Listen carefully to those screams of outrage and sounds of shattering glass you hear wafting from the streets of Athens as rioters "protest" the end of an internationally funded gravy train: This is what happens when an irresponsible government and a lazy, entitled public finally run out of other people's money.
Welcome to the beginning of the end of the welfare state.
Since the Marshall Plan, which got the war-torn continent back on its feet, Western Europe has lived in a bubble. Shielded by US nuclear arms and guarded by hundreds of thousands of American troops, Europeans have been free to create their quasi-socialist paradises.
It was fun while it lasted: Spend the first 30 years of your life as a "student," enter the workforce late, retire early, get six-week vacations at taxpayers' expense and lavish 30-year pen-
sions -- la dolce vita had nothing on this.
The welfare-state mentality reached its zenith with the creation of the European Union and its currency, the euro, which yoked countries as disparate as Ireland, Estonia, Monaco, Germany and Greece. Ever since, legions of Eurocrats in Brussels have spent their days churning out endless miles of choking red tape as they perfected their cradle-to-grave cocoon.
Now the wheels have come off. The impotent NATO action in Libya has exposed the European military establishment as the joke it has long been. Open borders have brought a flood of immigration from Africa and the Mideast, triggering the kind of nationalism the European Union was supposed to prevent -- not only in France and Italy, which confront the consequences most directly, but as far away as Finland, where the True Finn Party recently scored big electoral gains.
But what's really causing the death throes of the Eurozone is the entitlement economy, with Greece as ground zero and Ireland, Portugal, Italy and Spain next to follow. Rich, frugal Germans resent having to bail out profligate Greek civil servants who are paid 14 months' salary per year, get bonuses for using a computer or being able to speak a foreign language and can retire on a pension in their 40s.
With a $485 billion national debt that's well over 100 percent of its GDP, and faced with default as early as next month, the socialist Greek government had no choice but to implement a $40 billion "austerity" plan to qualify for another round of bailout loans from European Union banks. Even so, the vote was close: 155-138, as protesters raged outside parliament.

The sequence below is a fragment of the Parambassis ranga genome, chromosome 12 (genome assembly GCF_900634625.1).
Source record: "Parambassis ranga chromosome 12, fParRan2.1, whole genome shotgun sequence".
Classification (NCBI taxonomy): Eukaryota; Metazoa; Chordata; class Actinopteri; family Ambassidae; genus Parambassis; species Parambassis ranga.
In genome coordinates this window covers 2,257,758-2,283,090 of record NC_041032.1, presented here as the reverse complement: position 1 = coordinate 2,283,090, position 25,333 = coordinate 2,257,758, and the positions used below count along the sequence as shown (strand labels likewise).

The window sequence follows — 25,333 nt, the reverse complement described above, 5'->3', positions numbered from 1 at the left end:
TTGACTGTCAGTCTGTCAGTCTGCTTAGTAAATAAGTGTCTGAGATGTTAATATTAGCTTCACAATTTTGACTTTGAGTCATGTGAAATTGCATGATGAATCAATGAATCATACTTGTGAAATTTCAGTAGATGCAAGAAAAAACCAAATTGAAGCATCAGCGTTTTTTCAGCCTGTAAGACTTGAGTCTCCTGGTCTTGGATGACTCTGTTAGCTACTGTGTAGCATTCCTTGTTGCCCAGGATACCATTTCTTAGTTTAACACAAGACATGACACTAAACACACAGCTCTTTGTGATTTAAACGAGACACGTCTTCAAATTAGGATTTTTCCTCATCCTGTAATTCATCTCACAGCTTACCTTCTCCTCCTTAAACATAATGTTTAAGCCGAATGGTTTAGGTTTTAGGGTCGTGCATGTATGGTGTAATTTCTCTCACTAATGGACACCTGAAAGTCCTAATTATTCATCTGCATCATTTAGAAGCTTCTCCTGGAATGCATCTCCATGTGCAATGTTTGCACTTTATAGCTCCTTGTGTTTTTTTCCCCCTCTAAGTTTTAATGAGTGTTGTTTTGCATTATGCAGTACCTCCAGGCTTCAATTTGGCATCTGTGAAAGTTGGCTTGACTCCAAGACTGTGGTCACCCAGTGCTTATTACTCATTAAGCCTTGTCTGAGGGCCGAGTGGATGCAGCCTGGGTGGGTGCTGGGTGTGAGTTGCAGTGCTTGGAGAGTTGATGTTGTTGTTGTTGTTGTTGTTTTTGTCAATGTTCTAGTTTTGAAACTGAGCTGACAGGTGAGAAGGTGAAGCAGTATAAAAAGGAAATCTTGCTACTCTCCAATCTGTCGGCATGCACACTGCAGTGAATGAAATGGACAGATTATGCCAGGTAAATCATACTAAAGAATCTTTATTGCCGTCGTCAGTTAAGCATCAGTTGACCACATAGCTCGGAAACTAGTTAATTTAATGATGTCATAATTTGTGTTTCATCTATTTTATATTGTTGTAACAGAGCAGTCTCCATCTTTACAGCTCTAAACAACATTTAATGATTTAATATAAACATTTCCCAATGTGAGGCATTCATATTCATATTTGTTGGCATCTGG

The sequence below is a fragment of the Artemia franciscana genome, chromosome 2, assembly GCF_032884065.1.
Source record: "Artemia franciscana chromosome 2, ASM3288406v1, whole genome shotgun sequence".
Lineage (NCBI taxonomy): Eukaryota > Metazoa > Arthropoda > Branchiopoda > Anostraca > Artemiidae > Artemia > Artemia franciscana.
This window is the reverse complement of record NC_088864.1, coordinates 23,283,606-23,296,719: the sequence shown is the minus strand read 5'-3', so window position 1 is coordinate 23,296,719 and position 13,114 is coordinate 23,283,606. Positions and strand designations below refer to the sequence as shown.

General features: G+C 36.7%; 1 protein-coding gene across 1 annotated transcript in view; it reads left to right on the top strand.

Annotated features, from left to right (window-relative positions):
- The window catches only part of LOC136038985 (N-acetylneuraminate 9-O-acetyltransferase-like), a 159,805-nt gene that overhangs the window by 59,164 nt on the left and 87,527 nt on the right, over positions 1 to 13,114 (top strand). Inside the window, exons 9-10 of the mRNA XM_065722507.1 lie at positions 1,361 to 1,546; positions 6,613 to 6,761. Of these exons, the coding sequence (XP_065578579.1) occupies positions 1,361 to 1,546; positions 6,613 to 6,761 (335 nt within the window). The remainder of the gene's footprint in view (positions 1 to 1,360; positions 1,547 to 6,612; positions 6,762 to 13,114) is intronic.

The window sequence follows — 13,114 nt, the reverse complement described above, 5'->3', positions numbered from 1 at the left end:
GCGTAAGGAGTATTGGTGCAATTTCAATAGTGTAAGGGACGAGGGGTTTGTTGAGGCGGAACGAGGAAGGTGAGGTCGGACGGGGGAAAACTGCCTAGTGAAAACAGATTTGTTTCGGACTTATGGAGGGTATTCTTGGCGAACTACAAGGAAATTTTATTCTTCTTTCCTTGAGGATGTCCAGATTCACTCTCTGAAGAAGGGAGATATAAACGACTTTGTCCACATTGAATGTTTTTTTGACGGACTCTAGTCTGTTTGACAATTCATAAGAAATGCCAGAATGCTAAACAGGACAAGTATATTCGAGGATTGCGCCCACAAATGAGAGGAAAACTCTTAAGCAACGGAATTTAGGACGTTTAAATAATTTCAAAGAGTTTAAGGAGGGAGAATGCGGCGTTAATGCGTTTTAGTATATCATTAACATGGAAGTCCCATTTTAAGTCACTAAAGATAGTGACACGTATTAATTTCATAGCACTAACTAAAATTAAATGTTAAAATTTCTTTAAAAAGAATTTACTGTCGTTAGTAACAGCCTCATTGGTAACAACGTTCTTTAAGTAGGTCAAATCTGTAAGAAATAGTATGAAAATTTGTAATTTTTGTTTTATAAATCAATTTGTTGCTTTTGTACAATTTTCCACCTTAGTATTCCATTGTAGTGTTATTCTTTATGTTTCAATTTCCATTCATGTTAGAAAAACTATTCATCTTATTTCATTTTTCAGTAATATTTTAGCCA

Why the anger? For one thing, Europeans lack the American tradition of self-reliance. They expect somebody -- the king, the chancellor, the Eurocrat -- to protect them from life's vicissitudes.
For another, the disconnect between productive labor and earned reward has never been so great. Punching a clock is what counts, not tangible results.
Third, the private sector has long been subjected to punishing employment regulations that have made hiring workers too costly, so that basic Western European unemployment rates have long been more than 8 percent (yes -- the same rate that Americans are now being told to get used to).
And forget about self-starting: In Europe, the self-employed entrepreneur is looked upon as a dangerous radical and social misfit.
A zero-sum mentality regarding capital and labor has brought Europe to its present pass -- and Americans should be worried. Because what's happening in the cradle of democracy could be coming here.
Not the rioting -- Americans rarely take to the streets in violent protest. But Greece ought to be a wake-up call. With the national debt standing at more than $14 trillion -- and as much as 10 times that in unfunded liabilities and other obligations -- America's on a path every bit as unsustainable as the Greeks'.
Whether they, or we, want to admit it, the party's over. The only questions now are how bad the mess will get, who's going to clean it up -- and how loud the screaming's going to be.